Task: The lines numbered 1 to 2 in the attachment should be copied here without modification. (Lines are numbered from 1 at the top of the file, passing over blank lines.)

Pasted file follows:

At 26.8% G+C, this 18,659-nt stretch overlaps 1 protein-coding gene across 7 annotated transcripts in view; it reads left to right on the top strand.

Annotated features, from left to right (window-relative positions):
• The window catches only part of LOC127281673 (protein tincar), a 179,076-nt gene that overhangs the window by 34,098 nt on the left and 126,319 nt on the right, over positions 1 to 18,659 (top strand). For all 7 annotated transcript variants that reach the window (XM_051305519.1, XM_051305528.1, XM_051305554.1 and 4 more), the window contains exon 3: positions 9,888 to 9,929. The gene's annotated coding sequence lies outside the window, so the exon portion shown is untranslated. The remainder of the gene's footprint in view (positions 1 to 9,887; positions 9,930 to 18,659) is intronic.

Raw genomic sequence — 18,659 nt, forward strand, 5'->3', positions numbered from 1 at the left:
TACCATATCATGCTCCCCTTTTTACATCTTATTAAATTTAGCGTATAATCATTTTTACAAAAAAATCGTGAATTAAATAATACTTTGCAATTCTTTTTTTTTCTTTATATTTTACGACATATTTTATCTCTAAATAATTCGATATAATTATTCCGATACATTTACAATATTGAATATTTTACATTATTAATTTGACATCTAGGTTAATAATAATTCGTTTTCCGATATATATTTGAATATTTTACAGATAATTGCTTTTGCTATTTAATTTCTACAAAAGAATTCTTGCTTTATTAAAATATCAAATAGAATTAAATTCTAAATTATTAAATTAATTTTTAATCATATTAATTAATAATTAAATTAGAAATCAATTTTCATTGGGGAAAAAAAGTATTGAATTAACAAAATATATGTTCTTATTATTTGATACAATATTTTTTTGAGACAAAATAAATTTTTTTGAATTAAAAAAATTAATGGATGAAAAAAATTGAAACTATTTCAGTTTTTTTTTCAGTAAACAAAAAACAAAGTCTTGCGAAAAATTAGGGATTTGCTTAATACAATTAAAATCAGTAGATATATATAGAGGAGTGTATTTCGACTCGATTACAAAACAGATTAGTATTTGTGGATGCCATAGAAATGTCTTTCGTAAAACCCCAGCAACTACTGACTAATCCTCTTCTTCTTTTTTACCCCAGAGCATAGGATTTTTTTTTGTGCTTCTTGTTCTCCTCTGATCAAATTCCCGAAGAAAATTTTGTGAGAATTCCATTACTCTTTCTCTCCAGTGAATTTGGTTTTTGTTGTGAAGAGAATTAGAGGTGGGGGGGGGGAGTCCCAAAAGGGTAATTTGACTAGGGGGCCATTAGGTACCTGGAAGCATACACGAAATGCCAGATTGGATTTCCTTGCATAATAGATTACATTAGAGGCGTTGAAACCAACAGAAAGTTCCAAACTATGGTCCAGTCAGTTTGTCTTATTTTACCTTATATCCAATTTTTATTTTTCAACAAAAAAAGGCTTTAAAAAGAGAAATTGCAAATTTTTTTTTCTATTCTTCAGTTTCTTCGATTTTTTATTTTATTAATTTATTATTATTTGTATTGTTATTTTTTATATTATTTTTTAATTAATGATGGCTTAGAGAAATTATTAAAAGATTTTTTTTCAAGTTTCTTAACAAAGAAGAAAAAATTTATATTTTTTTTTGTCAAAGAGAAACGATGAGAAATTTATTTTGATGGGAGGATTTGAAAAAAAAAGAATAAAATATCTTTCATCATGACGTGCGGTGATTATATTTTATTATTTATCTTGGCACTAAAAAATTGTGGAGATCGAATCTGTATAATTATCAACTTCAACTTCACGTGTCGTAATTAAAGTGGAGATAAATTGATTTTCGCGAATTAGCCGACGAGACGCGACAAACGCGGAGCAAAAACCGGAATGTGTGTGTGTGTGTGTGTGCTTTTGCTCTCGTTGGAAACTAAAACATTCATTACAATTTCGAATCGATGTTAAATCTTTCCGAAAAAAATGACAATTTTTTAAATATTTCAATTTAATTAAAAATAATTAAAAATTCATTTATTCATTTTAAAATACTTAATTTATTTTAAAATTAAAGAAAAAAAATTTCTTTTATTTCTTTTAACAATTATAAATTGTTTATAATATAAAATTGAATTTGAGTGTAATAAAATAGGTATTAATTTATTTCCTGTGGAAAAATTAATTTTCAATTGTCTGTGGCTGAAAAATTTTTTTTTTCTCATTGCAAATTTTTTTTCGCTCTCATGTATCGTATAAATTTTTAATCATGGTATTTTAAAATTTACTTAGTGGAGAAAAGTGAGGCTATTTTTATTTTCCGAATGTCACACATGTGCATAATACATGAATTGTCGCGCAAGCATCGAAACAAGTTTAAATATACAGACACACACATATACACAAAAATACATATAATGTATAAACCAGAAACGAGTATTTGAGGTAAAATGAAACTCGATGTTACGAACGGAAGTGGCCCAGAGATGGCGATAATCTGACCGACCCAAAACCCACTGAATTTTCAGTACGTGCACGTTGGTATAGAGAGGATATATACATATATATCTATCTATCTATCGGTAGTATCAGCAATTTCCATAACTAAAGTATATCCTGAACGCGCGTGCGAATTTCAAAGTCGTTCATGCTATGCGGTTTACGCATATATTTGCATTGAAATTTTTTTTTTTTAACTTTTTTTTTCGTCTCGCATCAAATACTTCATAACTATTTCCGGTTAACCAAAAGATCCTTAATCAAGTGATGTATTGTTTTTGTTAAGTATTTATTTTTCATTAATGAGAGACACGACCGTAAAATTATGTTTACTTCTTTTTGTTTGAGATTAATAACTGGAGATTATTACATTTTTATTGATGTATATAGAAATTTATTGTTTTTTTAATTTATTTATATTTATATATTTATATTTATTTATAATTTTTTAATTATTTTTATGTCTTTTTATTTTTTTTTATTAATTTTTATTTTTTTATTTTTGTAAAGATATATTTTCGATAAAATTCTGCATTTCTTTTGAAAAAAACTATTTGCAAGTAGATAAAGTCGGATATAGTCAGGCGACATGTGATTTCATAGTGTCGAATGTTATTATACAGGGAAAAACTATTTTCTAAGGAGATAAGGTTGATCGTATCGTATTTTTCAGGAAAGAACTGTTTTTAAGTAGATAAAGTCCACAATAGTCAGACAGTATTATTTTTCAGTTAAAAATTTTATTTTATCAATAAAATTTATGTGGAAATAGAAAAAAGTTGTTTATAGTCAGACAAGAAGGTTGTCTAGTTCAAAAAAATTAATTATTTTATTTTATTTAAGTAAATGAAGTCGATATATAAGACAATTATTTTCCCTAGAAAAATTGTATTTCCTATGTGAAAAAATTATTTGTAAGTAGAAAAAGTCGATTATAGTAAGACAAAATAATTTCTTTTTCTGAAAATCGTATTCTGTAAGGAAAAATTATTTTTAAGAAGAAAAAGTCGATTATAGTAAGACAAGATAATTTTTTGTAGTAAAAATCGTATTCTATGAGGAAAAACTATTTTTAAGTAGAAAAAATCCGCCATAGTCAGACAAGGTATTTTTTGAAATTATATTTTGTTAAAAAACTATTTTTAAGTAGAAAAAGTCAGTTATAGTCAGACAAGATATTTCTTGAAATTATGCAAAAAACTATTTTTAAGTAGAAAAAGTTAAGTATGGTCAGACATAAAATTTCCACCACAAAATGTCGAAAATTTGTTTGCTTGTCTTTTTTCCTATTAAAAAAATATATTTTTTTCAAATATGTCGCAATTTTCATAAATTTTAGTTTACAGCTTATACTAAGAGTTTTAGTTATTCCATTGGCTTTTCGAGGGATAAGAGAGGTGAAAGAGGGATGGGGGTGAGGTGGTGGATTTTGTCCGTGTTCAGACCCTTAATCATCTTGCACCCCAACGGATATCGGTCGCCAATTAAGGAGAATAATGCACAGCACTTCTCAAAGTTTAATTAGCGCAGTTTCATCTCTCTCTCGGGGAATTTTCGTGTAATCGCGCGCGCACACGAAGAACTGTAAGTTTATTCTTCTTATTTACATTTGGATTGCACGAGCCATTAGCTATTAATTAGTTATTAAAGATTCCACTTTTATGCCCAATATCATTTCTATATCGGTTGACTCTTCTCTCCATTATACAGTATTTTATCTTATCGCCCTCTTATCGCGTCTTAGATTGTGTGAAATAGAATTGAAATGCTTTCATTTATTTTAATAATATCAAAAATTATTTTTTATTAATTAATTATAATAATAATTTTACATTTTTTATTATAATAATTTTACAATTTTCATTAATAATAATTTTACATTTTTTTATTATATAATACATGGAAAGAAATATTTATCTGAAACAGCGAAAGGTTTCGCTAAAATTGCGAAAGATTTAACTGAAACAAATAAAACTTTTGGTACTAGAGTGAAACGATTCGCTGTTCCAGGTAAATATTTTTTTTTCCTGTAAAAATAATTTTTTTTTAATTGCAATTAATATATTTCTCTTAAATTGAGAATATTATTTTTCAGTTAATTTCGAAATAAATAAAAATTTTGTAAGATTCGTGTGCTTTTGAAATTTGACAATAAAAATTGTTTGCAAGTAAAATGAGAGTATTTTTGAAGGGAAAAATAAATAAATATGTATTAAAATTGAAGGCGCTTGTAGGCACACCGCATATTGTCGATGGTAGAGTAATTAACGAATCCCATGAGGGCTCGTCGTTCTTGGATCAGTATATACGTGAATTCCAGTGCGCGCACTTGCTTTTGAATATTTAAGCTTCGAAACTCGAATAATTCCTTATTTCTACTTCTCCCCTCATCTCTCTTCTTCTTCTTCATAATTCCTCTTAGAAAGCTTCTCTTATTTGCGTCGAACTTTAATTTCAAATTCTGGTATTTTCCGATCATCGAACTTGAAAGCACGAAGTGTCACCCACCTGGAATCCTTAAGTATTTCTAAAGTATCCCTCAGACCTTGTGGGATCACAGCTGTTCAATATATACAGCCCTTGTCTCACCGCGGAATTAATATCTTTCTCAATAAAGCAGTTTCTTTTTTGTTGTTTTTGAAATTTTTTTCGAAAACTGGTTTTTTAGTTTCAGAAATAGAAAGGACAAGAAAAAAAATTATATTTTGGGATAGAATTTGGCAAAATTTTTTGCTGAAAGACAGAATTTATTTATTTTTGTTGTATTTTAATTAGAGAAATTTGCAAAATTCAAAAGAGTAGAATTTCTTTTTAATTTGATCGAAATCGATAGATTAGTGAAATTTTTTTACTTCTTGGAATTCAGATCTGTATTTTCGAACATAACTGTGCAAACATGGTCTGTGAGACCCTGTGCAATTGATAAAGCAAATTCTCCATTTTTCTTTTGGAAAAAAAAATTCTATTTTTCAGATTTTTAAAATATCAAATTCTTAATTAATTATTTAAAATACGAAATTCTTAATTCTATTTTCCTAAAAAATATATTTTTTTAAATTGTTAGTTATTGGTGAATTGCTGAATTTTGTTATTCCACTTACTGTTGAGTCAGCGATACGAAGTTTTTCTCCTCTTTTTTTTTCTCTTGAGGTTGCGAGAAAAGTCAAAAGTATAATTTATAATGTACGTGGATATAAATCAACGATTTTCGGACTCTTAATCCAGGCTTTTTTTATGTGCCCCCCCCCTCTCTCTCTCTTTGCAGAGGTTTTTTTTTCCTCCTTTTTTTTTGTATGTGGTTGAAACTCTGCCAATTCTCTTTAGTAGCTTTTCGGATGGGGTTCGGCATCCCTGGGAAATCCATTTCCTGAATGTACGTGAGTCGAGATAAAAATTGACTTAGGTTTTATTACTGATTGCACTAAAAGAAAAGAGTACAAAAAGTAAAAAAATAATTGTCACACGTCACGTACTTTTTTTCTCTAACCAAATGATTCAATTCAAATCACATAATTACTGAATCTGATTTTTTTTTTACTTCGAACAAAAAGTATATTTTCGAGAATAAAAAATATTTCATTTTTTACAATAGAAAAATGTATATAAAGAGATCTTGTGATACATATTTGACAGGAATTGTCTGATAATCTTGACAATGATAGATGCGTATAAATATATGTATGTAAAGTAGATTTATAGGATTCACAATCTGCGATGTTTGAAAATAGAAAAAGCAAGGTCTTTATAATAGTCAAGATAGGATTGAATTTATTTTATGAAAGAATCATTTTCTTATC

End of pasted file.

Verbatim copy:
At 26.8% G+C, this 18,659-nt stretch overlaps 1 protein-coding gene across 7 annotated transcripts in view; it reads left to right on the top strand.

Annotated features, from left to right (window-relative positions):